The Rapture: Sudden and Secretive – “Two men will be in the field; one will be taken and the other left. Two women will be grinding with a hand mill; one will be taken and the other left. Therefore keep watch, because you do not know on what day your Lord will come. But understand this: If the owner of the house had known at what time of night the thief was coming, he would have kept watch and would not have let his house be broken into. So you also must be ready, because the Son of Man will come at an hour when you do not expect him.” (Matthew 24:40-44).
While Jesus’ Olivet Discourse mentions many signs to indicate the end is approaching, many believe that few or none of the events prophesied in the book of Revelation need to occur before Jesus returns “like a thief in the night” (1 Thessalonians 5:2) for His saints. In this view, it will take place “in a flash, in the twinkling of an eye” (1 Corinthians 15:52) and that it could occur at any time. In 1 Thessalonians 4:15-17 Paul used the pronoun we, (“we who are still alive and are left, will be caught up together with them in the clouds to meet the Lord in the air”) suggesting that even he may have expected to be alive when the Lord returned. (1) Thus, Jesus may be speaking about a different “coming” (Rapture) that precedes His physical return to the earth (Parousia).
Rapture is an English word meaning a state or experience of being carried away. It is derived from the Latin term rapio or rapturo, which means to snatch away or carry off. It is generally understood to mean God taking believers out of the world instantaneously (snatching). The main biblical passage used to describe the rapture of the church is 1 Thessalonians 4:15–17 (“meet the Lord in the air”). Other texts often used to support the doctrine of the rapture are John 14:1–3 (“I will come back and take you to be with me”) and 1 Corinthians 15:51–52 (“we will not all sleep, but we will be changed”).
The Parousia: Dramatic and Visible – “At that time the sign of the Son of Man will appear in the sky, and all the nations of the earth will mourn. They will see the Son of Man coming on the clouds of the sky, with power and great glory. And he will send his angels with a loud trumpet call, and they will gather his elect from the four winds, from one end of the heavens to the other.” (Matthew 24:30-31)
Others believe that Christ’s return will be more dramatic, and considerably different than the “like a thief” viewpoint described above. On the contrary, as “lightning that comes from the east is visible even in the west, so will be the coming of the Son of Man” (Matthew 24:27), such that “every eye will see Him” (Revelation 1:7). This dramatic and visible return of Christ is referred to as the Parousia.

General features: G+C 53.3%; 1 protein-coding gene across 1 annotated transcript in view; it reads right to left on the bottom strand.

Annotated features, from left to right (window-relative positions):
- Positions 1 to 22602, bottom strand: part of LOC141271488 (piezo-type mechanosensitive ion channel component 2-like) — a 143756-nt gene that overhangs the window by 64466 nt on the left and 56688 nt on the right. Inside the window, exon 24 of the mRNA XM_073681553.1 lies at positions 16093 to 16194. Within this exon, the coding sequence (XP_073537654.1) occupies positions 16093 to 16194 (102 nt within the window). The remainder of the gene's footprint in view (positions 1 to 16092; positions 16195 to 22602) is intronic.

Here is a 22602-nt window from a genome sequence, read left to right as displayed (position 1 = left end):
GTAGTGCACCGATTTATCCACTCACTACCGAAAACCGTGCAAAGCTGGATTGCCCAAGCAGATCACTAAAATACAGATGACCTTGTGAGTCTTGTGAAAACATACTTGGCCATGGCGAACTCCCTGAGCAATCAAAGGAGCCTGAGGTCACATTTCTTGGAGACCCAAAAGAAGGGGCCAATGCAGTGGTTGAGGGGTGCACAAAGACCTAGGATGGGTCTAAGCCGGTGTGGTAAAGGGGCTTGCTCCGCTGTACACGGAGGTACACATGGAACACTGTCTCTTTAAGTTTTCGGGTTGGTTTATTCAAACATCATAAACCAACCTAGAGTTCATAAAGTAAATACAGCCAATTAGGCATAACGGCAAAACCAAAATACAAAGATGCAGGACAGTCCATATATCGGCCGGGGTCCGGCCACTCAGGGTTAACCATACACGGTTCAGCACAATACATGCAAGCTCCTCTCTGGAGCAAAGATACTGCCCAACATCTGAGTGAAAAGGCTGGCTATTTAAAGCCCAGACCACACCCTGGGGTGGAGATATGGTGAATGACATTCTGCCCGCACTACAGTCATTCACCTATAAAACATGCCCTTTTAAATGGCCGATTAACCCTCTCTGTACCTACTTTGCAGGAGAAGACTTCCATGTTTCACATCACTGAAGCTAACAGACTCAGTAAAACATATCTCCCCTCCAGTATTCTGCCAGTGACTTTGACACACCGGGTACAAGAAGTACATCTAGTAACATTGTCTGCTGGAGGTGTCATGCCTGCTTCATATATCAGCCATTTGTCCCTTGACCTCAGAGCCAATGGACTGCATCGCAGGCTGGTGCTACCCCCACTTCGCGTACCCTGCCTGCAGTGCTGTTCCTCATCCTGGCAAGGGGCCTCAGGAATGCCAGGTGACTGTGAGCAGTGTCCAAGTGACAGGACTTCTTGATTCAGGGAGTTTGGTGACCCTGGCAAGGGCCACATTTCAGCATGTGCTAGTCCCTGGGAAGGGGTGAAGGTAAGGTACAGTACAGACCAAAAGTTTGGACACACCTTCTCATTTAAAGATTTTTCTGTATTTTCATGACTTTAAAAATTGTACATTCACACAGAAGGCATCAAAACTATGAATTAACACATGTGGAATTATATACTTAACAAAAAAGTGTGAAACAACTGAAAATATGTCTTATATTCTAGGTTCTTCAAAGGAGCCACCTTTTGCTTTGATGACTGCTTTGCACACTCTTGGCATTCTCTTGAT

Parousia is a transliteration (the spelling of a word in one language with the alphabet of another language) of a Greek word that means presence, arrival, appearance, or coming. The word is employed most frequently with reference to Christ (Matthew 24:3, 27, 37, 39; 1 Corinthians 15:23; 1 Thessalonians 2:19; 3:13; 4:15; 5:23; 2 Thessalonians 2:1, 8. As such, the Parousia has come to denote the visible second coming of Christ at the end of the age.(2)
Exactly what the sign of the Son of Man will be is unknown. The sign that God had abandoned the nation of Israel was the departure of His Shekinah glory from the temple (Ezekiel 10:3, 18; 11:23). Perhaps the sign of the Lord’s return will involve a visible (and if so likely unmistakable) return of His Shekinah glory. Some believe the sign may involve the heavenly city, New Jerusalem, which may descend at this time (Revelation 21:2–3). Or the sign may literally be lightning, a cross, or perhaps merely the Lord Himself.
Whatever the sign, it will be visible for all to see, “for the Lord will return on the clouds … with power and great glory” (Daniel 7:13). He will then send His angels forth to gather His elect from the four winds of the earth (Mark 13:27). This involves the gathering of those who will have become believers during the Great Tribulation and who will have been scattered into various parts of the world because of persecution (Matthew 24:16). (3) This does seem to imply that the “one will be taken and the other left” (the Rapture) is separated from His “gather[ing] his elect from the four winds” (the Parousia) by a sufficient period of time to allow for a significant number of global converts after the rapture.
Yes to Both – Of course these two views are not necessarily mutually exclusive (not either or). In fact, it appears from the descriptions above that the Rapture (no signs appear to precede it and it is likely not visible) and the Parousia (signs clearly precede it and it is openly visible) must be two separate events. They would have to be for them both to be true (yes to both). However, nowhere in the Bible is it clearly spelled out that there will be a pre-tribulation (or mid-tribulation) rapture. This could simply be Jesus separating the sheep from the goats.
- Wiersbe, W. W. (1996). The Bible exposition commentary (Vol. 2, p. 179). Wheaton, IL: Victor Books.
- Elwell, W. A., & Beitzel, B. J. (1988). In Baker encyclopedia of the Bible (p. 1616). Grand Rapids, MI: Baker Book House.
- Barbieri, L. A., Jr. (1985). Matthew. In J. F. Walvoord & R. B. Zuck (Eds.), The Bible Knowledge Commentary: An Exposition of the Scriptures (Vol. 2, p. 78). Wheaton, IL: Victor Books.